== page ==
Partnerships have become increasingly important to schools since the turn of the Millennium, with a significant number of schools in both the State and Independent sectors working together in various ways. Broadly speaking there are two different types of school partnership: formal and informal.

Formal partnerships

A formal partnership will often involve a strategic merger between two or more schools, who might operate under the same trust with a central CEO or Executive Headteacher. The GDST, of which Wimbledon High is proudly a part of, is in this type of partnership with 25 schools (including 2 Academies) across the UK working closely together to provide the very best education for girls. In the State sector, this might involve the merger of an Academy Trust with several different schools working under the same central leadership team; a local example would be the Harris Federation, where 47 different academies – Primary and Secondary – operate within the same charitable trust.

The GDST Network in numbers

Informal partnerships

The informal partnership, however, involves smaller links between schools that retain their autonomy and own decision-making at a strategic level. This could be between two similar schools – for example the OWLS project between Oxford High and Wimbledon High (OWLS standing for Oxford and Wimbledon Leading Scholarship). This is where two schools work closely together to craft a vision to enhance an aspect of their shared goals, sharing resources, good practice and enabling the pupils and staff to develop their skills.[1]

These informal partnerships also exist between Independent and State Schools, as detailed below.

Teach Together

In late 2014, the Department of Education granted a significant amount of money to various different partnerships across the UK, focusing specifically on the primary curriculum. Various different projects occurred throughout the country, from developing coding skills to organising MFL challenge days. Wimbledon High was involved in this project, forming a Teach Together partnership with St Boniface RC Primary School to engage pupils with the science curriculum through storytelling and narrative. This partnership continues to this day with weekly links between the schools with our Enrichment programme.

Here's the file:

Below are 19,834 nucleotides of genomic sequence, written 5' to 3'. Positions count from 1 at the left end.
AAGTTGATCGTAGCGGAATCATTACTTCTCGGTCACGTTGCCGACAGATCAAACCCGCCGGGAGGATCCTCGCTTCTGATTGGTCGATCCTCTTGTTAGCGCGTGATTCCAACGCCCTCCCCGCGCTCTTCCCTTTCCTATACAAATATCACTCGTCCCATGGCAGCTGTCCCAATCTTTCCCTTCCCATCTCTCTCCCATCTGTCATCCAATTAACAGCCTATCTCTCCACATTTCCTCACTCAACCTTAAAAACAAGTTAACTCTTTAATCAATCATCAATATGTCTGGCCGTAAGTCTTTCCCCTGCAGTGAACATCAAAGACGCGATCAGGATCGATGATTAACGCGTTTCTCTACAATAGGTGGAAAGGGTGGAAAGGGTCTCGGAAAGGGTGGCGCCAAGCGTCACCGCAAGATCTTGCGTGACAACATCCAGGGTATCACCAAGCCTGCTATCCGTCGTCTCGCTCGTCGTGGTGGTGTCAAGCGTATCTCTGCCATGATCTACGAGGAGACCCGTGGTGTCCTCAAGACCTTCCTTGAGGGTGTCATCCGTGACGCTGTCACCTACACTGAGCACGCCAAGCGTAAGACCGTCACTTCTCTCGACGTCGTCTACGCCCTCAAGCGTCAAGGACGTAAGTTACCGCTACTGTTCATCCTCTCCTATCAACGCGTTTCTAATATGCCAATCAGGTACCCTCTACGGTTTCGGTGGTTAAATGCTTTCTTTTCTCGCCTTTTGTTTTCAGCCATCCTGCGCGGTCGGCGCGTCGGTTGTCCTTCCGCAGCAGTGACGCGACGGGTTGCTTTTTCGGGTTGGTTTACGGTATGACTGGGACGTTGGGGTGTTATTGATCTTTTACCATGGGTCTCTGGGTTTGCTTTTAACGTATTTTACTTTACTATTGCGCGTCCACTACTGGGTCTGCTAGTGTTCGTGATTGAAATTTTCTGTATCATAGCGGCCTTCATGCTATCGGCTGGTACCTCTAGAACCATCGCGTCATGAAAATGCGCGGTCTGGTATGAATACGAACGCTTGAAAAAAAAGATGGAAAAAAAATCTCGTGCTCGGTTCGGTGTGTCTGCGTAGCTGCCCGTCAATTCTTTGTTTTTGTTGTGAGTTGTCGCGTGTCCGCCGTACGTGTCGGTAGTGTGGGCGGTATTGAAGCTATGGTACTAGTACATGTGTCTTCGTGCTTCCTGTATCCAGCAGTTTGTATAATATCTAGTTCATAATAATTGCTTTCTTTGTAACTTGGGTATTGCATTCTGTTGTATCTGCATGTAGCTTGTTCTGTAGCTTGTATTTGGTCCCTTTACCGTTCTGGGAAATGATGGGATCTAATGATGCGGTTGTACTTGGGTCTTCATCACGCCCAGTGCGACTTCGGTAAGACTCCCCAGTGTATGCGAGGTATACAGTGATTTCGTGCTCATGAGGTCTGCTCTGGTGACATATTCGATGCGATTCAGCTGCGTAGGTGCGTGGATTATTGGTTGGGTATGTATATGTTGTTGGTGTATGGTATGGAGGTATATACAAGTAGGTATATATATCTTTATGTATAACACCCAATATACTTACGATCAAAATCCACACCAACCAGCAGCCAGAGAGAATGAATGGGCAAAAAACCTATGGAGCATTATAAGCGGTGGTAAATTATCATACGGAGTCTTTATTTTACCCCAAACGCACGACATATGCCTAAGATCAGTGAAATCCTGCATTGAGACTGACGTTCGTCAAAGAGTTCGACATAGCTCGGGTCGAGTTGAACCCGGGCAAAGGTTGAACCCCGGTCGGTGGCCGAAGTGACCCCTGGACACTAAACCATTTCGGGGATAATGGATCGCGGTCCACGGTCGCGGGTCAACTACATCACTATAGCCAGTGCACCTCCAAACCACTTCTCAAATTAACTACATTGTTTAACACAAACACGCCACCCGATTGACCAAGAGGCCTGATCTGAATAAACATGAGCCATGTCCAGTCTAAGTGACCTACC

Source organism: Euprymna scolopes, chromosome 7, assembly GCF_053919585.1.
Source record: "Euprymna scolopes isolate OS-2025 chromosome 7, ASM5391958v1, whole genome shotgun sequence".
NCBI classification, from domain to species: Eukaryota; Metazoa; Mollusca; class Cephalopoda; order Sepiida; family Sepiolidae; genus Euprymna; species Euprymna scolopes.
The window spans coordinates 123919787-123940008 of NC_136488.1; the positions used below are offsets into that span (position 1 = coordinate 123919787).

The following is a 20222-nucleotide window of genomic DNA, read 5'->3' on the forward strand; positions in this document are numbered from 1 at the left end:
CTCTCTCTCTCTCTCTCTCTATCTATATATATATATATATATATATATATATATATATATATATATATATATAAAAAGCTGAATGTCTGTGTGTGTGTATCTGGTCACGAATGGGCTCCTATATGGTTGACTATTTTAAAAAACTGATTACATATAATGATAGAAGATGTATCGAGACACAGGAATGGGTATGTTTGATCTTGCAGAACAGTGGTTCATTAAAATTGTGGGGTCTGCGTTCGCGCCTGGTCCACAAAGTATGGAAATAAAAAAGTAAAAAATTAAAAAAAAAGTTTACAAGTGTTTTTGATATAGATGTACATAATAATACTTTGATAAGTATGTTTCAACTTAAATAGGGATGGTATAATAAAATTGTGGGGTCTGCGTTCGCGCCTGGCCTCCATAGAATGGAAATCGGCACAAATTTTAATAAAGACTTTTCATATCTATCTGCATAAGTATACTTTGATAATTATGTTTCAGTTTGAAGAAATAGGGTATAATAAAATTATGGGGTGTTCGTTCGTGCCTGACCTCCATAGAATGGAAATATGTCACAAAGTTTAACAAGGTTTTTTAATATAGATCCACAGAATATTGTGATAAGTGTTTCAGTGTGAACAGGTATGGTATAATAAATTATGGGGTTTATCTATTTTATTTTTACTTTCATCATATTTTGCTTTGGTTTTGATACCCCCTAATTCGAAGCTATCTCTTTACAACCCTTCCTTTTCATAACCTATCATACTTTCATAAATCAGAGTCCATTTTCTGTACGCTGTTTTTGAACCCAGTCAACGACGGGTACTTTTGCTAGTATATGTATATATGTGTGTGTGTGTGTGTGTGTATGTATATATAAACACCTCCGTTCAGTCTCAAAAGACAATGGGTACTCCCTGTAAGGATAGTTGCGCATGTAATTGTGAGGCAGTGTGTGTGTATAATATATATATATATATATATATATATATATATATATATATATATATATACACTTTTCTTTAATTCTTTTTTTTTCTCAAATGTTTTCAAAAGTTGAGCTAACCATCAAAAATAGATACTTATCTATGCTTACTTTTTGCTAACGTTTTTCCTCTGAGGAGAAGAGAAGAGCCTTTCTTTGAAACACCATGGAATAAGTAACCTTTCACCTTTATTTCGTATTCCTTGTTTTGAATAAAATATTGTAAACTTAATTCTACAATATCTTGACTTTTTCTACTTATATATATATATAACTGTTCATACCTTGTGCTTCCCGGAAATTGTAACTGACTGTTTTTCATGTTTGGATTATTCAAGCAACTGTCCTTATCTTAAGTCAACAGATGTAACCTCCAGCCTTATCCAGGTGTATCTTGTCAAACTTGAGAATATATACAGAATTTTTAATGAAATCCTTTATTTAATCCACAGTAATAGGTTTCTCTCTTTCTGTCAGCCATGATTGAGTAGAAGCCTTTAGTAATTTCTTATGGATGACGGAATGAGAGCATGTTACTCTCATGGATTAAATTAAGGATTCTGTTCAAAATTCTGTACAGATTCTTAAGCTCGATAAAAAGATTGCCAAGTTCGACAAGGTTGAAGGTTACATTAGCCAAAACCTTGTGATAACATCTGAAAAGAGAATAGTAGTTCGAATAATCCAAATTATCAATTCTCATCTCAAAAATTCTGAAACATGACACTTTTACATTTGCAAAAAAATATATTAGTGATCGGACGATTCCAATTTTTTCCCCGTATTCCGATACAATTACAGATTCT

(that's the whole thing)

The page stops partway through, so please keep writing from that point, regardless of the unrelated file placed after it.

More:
This partnership has significant benefit to both schools, and this is essential for the partnership to work effectively. Both schools need to put in and get something out of the partnership to avoid it from lacking equality. In this case, WHS girls from Year 11-13 consolidate their scientific knowledge and understanding by teaching scientific concepts in a new way to Key Stage 2 pupils. This not only helps the pupils they are teaching, but develops the older pupils’ ability to communicate with others, encouraging them to look outwards, to support others and be ready to shape the society in which they live. Thus partnership work also meets one of Wimbledon High’s key aims. By ensuring both sides of the arrangement are getting something they require out of the partnership, it is far more likely to succeed. If it was a one-sided agreement, where only one side was gaining from the arrangement, the chances of success would rapidly diminish.

When asked the question ‘Have you seen notable progress?’ the feedback is overwhelmingly positive from both sides, including

  • From WHS Staff: “Yes, in interest & excitement in science. Pupils have produced projects which reflect the time they have spent to continue on these themes & also class room displays linked to our visits.”